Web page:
Play Live Radio
Next Up:
0:00 0:00
Available On Air Stations

Florida Charter Schools Get Mixed Marks for Success

KIPP Sunrise Academy in Miami welcomes students on the first day of school.
Jessica Bakeman
The Florida Channel
Leon County Judge John Cooper on June 30, 2022, in a screen grab from The Florida Channel.

Nearly 300,000 students attend charter schools in Florida. Charters are taxpayer funded, privately run and are changing the state’s public education system.

The mission of most charter schools is to improve student performance, prepare them for college and increase graduation rates. Many charters in Florida achieve those goals. But others have blemishes on their records. Ben Wilcox, research director at Integrity Florida and WLRN reporter Jessica Bakeman joined The Florida Roundup to discuss.

Bakeman's recent audio documentary for WLRN News, "Chartered: Florida's First Private Takeover Of A Public School System," focuses on the all-charter school district now in Jefferson County. Hear it and read more here.An excerpt of The Florida Roundup follows.

The Florida Roundup: Integrity Florida recently released a report criticizing the impact of charter schools in the state.  You looked at the data and argued that despite the successes we're hearing about, out of Jefferson County and some other places around the state, charters have largely failed in their mission to offer innovations in education.


The report also notes that nearly 400 charters in Florida have closed over the last couple of decades. What research went into this report, and why, in Integrity Florida's view, have charters not succeeded in their mission?


Ben Wilcox: In many cases, I would say charter schools have succeeded in their original mission. And we acknowledge in the report that there are a number of high-performing charter schools in the state, schools that consistently make A grades and fulfill the original intent and purpose of the charter school program when it began, which was to encourage innovation in education and develop best practices that can lead to education reform.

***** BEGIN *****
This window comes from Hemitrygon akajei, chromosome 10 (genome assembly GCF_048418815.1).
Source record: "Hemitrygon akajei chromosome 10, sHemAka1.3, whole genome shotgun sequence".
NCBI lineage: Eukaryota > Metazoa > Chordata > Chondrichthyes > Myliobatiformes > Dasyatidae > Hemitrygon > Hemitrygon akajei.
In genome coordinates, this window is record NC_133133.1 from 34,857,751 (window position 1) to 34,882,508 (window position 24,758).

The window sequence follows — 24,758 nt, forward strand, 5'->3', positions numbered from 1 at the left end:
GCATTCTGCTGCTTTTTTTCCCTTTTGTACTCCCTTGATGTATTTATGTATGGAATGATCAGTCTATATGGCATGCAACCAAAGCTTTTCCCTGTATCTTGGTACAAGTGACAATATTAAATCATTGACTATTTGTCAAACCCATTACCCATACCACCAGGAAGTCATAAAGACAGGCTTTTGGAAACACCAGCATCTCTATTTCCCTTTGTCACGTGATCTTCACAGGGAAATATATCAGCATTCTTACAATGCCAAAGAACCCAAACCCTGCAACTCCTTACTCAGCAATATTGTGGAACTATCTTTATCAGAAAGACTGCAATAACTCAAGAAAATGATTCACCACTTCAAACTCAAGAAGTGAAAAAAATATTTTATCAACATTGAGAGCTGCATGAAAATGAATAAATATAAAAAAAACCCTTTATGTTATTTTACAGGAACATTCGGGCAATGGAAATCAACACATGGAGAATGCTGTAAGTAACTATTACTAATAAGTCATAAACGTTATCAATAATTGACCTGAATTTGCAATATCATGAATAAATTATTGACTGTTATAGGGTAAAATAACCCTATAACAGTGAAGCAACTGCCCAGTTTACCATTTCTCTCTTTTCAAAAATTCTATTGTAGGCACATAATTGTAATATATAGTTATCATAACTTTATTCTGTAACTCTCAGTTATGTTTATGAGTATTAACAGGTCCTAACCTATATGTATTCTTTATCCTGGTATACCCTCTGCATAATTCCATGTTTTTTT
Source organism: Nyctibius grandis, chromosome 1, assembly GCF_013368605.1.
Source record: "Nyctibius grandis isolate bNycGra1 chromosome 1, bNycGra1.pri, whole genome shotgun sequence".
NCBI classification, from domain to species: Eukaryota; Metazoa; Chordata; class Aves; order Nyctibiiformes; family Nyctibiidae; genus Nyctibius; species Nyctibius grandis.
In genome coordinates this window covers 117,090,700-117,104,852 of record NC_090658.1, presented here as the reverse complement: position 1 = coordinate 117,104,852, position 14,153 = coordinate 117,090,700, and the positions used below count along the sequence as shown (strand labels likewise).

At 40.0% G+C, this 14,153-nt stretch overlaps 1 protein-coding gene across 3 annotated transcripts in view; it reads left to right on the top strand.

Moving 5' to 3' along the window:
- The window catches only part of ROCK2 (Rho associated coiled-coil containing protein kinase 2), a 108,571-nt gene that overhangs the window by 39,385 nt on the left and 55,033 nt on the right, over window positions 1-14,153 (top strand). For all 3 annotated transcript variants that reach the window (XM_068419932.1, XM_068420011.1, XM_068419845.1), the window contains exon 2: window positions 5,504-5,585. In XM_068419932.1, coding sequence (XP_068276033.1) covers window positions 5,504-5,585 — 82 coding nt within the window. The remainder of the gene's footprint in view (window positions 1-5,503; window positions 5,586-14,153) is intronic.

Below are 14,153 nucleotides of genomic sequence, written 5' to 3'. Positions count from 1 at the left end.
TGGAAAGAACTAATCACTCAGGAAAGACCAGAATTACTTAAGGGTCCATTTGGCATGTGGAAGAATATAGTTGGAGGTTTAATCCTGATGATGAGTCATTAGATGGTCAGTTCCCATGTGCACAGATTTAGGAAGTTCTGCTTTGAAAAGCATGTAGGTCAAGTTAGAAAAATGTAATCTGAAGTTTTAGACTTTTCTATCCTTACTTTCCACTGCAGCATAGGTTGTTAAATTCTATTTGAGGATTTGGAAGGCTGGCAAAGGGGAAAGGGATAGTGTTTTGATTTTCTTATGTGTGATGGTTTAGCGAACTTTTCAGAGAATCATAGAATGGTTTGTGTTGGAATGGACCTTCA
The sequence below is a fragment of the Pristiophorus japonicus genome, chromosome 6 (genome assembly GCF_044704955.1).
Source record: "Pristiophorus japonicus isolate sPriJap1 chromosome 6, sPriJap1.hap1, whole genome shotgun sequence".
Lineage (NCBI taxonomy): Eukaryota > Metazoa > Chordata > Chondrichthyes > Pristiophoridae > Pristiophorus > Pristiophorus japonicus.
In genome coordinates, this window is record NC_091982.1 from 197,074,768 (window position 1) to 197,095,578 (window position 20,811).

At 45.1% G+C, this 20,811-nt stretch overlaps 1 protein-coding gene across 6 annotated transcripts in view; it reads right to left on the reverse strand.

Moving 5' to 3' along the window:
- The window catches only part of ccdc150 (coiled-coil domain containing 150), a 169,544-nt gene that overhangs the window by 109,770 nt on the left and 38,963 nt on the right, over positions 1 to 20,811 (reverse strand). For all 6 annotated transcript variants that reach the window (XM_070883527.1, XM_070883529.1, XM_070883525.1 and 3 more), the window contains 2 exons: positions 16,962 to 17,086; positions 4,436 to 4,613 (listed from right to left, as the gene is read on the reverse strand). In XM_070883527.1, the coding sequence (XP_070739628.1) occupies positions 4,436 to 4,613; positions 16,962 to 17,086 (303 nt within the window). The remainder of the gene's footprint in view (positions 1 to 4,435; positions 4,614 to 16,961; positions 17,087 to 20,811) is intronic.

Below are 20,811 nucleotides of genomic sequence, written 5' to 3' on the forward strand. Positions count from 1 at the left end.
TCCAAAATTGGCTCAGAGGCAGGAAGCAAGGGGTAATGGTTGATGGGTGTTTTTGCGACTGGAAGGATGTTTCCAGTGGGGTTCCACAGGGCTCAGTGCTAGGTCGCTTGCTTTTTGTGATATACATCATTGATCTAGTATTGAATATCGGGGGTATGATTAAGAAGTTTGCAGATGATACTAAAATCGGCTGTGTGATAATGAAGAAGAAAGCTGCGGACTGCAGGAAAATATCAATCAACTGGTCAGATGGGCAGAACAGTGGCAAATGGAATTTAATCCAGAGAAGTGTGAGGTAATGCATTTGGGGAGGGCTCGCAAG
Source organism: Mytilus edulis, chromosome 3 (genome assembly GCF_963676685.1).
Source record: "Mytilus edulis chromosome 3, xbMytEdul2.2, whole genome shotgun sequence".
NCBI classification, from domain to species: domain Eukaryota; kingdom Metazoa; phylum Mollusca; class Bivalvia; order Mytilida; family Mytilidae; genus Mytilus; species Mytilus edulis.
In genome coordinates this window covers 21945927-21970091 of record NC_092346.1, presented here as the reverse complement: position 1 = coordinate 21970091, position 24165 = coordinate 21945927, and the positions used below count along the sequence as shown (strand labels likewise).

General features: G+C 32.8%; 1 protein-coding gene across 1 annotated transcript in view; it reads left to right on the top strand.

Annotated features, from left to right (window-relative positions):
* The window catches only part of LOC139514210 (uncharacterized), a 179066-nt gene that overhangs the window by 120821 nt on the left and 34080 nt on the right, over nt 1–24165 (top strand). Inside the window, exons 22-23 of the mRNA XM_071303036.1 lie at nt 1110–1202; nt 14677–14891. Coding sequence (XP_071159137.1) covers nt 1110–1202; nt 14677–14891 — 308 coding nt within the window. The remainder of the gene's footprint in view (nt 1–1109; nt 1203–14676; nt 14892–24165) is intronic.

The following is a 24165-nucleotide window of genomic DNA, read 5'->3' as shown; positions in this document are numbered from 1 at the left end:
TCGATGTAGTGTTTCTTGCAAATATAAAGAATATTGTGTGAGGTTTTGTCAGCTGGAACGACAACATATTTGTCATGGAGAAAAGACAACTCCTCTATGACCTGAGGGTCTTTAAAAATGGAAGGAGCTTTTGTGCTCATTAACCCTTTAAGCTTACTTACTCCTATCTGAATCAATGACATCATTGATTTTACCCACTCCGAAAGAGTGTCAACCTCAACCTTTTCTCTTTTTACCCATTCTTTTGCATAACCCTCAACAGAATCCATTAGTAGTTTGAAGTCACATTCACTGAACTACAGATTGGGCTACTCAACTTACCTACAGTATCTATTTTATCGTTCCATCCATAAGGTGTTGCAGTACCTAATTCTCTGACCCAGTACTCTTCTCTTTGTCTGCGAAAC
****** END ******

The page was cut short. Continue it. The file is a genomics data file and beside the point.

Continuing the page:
However, our report also found that there are serious serious issues with charter schools in Florida — issues that should be of concern to Florida taxpayers. The report identified what we found to be hidden costs to taxpayers that are that are built into the charter school system: costs that are draining public funds that should be put toward educating educating children in the state of Florida.   


TFR: What are those hidden costs that you've identified?


Wilcox: We go back to the high closure rate of charter schools. Nearly 400 charter schools have closed since charter schools began operating in Florida in the late '90s. That's an average of 20 charter school closures a year. Every time a charter school closes, it costs taxpayers money. It's very hard to recover the money that's been allocated to a failing charter school once it closes. And if it closes in the middle of a school year, it puts tremendous strain on the local school districts, which then have to find ways to accommodate the students who are displaced, as well as the teachers who have lost their jobs.  


TFR: In terms of what your report found, and the concerns that you raise here in terms of tax dollars and the private nature of charter schools within the public school environment, ... how would you describe the accountability that is in Florida law, as it relates to charter school operators that have to operate these schools under publicly elected school boards?


Wilcox: There is very little accountability actually. And in Florida, we moved away from putting accountability for charter schools with the school districts. Rather they're pretty much only accountable to their nonprofit boards. School districts in Florida have very little ability these days to manage the schools within their districts.